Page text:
2D oxides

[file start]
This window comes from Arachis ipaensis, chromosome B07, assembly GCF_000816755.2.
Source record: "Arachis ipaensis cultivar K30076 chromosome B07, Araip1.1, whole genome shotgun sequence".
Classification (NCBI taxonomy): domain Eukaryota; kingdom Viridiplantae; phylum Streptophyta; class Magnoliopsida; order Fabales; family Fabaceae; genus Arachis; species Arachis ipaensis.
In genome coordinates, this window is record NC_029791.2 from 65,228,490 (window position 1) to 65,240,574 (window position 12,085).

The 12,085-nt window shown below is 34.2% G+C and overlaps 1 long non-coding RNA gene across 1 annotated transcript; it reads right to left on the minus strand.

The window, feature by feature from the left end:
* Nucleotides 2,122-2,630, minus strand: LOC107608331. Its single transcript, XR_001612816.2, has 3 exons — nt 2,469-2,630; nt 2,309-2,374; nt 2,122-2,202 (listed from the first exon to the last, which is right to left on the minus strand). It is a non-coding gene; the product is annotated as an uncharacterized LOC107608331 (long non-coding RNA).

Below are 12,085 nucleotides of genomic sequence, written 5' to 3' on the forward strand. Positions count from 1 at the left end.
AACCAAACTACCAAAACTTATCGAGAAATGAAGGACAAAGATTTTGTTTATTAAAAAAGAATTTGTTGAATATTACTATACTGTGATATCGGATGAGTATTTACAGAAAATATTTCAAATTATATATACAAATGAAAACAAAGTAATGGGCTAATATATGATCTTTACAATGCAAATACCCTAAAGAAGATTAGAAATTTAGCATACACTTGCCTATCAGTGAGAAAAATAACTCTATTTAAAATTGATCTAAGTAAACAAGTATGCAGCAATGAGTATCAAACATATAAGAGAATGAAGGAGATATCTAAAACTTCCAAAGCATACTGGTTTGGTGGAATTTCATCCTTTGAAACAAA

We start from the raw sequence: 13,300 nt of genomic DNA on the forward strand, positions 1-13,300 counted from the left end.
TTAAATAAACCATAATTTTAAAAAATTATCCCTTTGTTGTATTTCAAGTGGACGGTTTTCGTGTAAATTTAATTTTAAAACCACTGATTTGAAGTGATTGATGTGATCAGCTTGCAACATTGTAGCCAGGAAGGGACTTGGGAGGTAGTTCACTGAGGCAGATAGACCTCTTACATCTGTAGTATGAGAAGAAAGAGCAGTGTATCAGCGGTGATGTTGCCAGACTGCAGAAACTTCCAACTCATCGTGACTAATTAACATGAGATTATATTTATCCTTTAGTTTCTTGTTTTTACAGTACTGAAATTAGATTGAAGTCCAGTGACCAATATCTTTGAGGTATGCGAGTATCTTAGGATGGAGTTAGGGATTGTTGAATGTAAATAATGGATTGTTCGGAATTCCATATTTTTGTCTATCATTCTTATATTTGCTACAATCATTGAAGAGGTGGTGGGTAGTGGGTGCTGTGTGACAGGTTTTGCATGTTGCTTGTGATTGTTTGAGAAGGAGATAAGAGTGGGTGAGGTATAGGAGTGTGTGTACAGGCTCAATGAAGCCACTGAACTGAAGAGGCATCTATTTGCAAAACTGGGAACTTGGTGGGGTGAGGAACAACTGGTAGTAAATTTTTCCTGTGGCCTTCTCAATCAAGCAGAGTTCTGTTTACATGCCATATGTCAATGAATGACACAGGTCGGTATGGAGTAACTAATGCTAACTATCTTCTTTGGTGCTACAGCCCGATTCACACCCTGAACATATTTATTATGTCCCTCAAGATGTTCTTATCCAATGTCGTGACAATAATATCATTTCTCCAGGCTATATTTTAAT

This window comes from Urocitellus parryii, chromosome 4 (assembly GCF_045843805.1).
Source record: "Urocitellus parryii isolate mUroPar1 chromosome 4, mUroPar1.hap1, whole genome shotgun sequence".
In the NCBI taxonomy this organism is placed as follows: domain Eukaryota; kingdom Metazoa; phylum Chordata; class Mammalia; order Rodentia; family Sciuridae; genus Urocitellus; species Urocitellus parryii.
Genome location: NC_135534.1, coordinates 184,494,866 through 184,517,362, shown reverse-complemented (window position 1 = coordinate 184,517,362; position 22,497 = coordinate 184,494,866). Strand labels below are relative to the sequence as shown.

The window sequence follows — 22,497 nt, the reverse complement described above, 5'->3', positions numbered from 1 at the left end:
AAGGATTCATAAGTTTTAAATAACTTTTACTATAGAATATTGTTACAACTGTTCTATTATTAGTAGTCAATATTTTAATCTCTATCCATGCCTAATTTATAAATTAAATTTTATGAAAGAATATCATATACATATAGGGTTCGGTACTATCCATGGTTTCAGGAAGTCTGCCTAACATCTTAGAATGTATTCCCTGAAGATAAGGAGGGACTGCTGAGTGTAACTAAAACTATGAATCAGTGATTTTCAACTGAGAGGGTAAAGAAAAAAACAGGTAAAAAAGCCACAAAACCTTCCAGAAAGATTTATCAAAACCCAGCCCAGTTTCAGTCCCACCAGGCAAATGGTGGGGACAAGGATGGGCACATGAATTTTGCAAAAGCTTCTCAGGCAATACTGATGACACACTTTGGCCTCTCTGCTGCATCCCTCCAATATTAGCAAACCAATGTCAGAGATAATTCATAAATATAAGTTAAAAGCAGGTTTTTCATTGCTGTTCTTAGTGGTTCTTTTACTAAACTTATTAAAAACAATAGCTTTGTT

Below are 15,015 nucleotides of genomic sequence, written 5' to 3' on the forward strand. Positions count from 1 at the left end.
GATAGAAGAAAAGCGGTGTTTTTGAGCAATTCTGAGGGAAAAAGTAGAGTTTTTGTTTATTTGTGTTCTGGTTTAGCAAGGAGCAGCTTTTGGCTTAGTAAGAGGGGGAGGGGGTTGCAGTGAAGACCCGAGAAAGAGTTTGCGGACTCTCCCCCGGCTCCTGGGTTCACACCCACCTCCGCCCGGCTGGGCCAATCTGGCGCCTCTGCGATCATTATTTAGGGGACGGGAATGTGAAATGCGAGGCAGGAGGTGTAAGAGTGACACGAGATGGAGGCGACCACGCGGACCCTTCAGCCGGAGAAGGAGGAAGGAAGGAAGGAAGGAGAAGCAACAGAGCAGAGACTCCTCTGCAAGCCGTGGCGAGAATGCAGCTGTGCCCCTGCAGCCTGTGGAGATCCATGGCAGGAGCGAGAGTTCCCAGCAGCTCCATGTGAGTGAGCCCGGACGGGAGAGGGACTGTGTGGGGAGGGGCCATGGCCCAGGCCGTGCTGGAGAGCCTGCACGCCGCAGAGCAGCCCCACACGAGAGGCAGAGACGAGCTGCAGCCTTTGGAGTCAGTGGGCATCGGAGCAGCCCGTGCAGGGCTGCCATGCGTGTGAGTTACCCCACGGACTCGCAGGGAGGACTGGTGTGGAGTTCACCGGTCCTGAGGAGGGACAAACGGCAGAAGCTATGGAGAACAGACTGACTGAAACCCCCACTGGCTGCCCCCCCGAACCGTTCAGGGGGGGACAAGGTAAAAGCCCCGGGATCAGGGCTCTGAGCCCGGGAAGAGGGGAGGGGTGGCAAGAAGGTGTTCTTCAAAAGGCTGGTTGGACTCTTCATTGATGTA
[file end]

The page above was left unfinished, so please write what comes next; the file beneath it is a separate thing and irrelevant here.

The Electroceramics Group is interested in two-dimensional oxides due to their interesting physical, chemical, and electronic properties.  Via wet chemical methods, various layered metal oxides (which have strong in-plane bonding, but weak interplane bonding) can be exfoliated to form freestanding atomically thin nanosheets. Like any material, the properties associated with the bulk can drastically change when transforming to 0D, 1D, or 2D nanomaterials. These nanomaterials have been of much interest in the research community leading to many new and interesting properties and applications. Intriguingly, when working with oxides in two-dimensions, unique properties begin to develop due to the high surface area of oxygen. The properties of these two-dimensional materials can also be tuned based off of defects, or morphology. For example, 2D-MoS2’s band gap can be tuned from indirect to direct depending on the thickness of the material. Due to the limited research conducted on oxide materials in two-dimensions, reproducible routes for exfoliation have not been established. Our work focuses on producing high quality, reproducible oxide nanosheets while maintaining a control over composition and morphology. To fully understand the applications of these exfoliated nanosheets, processing-structure-property relationships are being investigated. From this, the properties of these freestanding two-dimensional nanosheets can be applied for possible uses in energy generation and storage, catalysis, sensors, and optoelectronics to name a few.